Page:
iOS’s Disposable Games

The other day I was looking through drawings of classic Nintendo characters and I realized that I haven’t replayed any videos games in a long time. In high school and university I spent a lot of my time replaying the games I grew up with like Metroid, Zelda and Final Fantasy. Most of the games I play today are on iOS and while I’ll usually play a new game frequently once it’s released, after about two or three weeks I’ll drop it forever.

Even though the selection of games on iOS is huge, and the hardware is more powerful, the games are short-lived. I don’t go back to games again and again on iOS like I used to do on SNES and I don’t find the games being made worth replaying. I don’t touch free games, but even when I pay $0.99-$1.99 for an iOS game, I’m buying a disposable game. 

Maybe it has to do with the economics of developing mobile games, because I don’t find any difference between the games by popular development companies compared to the games made by small studios and independent developers.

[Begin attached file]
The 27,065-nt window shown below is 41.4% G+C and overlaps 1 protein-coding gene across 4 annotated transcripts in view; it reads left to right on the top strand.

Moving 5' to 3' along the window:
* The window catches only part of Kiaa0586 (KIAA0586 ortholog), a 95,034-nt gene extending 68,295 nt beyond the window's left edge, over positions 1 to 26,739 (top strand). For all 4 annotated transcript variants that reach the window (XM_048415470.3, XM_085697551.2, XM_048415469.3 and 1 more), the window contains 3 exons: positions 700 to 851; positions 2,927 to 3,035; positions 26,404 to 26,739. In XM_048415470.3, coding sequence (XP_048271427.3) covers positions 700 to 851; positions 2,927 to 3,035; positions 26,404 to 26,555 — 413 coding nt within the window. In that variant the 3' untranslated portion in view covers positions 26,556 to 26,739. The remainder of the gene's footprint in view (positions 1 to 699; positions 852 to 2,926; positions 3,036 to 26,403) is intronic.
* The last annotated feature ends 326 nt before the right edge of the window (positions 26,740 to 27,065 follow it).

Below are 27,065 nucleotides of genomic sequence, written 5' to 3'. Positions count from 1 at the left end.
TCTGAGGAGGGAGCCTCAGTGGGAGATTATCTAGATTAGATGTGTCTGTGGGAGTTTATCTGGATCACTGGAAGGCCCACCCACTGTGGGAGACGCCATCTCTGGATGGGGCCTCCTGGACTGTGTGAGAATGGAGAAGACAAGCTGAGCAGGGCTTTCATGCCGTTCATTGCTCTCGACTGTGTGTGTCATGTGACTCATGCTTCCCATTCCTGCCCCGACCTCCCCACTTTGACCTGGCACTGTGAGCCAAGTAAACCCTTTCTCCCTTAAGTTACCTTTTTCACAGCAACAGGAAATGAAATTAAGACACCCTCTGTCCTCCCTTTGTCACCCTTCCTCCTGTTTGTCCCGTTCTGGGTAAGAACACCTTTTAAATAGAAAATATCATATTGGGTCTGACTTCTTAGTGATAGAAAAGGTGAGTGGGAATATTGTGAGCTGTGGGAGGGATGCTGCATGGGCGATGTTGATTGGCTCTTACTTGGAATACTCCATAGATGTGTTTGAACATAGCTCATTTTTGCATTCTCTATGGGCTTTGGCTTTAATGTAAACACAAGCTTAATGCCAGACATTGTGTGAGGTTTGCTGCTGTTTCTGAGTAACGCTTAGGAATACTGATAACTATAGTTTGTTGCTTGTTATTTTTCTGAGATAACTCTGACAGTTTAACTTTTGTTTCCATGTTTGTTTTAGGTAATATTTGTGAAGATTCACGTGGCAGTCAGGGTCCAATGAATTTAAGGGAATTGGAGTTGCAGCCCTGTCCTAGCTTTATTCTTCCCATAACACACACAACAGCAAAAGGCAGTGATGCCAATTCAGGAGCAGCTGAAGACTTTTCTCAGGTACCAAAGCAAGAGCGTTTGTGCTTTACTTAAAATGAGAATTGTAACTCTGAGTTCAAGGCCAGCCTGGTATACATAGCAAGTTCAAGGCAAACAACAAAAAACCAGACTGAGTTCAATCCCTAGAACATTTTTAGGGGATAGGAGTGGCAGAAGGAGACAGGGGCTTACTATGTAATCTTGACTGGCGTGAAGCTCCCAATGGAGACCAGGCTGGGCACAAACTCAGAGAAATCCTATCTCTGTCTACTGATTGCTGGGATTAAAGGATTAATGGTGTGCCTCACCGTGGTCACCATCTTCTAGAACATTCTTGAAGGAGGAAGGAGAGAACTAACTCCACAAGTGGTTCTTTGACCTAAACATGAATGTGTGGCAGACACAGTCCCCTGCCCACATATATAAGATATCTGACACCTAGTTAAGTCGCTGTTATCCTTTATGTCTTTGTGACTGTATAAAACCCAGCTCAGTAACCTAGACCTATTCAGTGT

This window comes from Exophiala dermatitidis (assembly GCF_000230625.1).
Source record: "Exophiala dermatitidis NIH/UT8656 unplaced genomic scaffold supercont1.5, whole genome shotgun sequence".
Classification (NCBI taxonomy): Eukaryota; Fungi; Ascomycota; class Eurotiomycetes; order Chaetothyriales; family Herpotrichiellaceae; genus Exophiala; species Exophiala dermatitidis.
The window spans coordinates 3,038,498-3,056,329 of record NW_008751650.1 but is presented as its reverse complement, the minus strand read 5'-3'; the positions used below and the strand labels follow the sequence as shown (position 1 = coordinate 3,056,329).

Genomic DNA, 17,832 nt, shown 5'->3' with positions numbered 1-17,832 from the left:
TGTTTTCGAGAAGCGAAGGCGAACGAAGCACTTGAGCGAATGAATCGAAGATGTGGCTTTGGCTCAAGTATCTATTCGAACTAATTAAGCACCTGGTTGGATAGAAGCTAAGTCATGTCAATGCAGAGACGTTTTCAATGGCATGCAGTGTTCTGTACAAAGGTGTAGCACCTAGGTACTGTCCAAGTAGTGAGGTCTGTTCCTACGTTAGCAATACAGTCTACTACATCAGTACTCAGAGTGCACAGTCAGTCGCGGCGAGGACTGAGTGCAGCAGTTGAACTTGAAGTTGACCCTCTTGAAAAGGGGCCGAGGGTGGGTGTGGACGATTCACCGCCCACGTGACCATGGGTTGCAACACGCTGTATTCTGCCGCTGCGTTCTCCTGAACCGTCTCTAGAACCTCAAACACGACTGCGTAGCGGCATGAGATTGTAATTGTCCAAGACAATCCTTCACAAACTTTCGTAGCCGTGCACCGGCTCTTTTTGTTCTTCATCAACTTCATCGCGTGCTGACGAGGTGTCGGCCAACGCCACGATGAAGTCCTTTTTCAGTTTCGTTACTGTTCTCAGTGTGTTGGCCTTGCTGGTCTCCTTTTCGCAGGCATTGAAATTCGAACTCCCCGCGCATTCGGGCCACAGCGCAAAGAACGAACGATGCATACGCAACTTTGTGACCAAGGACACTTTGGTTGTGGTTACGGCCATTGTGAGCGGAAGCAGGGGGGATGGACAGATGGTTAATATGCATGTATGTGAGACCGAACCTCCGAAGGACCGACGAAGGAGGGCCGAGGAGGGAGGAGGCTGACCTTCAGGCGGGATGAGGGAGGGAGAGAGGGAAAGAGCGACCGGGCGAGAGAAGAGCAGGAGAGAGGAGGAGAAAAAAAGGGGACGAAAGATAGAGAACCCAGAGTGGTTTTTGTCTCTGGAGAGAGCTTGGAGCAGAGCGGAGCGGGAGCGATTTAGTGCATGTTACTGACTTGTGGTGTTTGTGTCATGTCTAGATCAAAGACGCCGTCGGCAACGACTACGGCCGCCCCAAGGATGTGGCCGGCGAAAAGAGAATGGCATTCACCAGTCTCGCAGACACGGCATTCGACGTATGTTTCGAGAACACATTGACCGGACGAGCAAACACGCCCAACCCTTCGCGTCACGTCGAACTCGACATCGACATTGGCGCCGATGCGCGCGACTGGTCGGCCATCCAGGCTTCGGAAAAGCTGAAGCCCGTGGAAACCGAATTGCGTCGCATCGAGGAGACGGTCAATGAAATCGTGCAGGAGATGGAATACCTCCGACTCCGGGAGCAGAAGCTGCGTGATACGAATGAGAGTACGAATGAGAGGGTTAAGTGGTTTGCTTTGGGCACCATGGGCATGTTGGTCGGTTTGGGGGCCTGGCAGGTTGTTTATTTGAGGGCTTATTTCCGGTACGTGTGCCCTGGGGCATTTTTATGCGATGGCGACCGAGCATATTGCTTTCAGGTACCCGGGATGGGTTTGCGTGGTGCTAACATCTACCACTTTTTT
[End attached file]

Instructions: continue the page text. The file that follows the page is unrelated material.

I’ve come to accept that when a new game comes out for iOS, I’m going to play it almost obsessively for the first three weeks before I drop it forever. Which is fine. I get some enjoyment from playing the game, and hopefully if enough people buy the game the developer will have the incentive to make another one.

I’m not sure what qualities are missing that contribute to the short lasting power of iOS games. Was it the gameplay, music, characters, graphics, or story that had me play games like Mario, Donkey Kong, Final Fantasy VI, Pokemon or Harvest Moon over and over again?

Those games had a much bigger influence on my life. I can list the games I grew up with, I can explain you their plots, describe the main characters, and I can still recognize their music when I hear it. I spent a lot more time discussing games and with friends back then too. It’s all these things that contribute to the experience I’m sad is missing from iOS gaming.

Maybe the solution is higher production games from larger developers that are priced higher. Square Enix is the only studio from my past who is bringing their older games over to iOS while still making new ones. If there’s one thing I know, it’s that I’ll always be able to play Final Fantasy one more time.

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